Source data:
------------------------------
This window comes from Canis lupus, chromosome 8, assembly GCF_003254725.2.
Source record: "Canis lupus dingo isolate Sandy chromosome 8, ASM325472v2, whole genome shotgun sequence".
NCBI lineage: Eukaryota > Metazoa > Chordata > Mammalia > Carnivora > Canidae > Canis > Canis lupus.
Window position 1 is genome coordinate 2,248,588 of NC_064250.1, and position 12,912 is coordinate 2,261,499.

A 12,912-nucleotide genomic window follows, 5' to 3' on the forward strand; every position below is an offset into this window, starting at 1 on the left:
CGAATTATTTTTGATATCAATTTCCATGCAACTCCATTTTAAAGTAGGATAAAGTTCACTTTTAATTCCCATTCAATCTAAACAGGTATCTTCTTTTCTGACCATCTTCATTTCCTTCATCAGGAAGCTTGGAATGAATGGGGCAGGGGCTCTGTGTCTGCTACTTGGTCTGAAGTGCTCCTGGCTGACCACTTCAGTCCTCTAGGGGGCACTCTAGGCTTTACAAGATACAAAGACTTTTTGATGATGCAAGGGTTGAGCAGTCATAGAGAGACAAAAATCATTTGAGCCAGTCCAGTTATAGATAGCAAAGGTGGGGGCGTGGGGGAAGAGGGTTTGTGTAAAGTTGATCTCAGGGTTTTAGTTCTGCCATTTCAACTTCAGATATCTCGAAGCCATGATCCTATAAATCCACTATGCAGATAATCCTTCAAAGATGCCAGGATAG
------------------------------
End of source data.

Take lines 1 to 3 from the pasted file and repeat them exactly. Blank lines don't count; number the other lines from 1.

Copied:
This window comes from Canis lupus, chromosome 8, assembly GCF_003254725.2.
Source record: "Canis lupus dingo isolate Sandy chromosome 8, ASM325472v2, whole genome shotgun sequence".
NCBI lineage: Eukaryota > Metazoa > Chordata > Mammalia > Carnivora > Canidae > Canis > Canis lupus.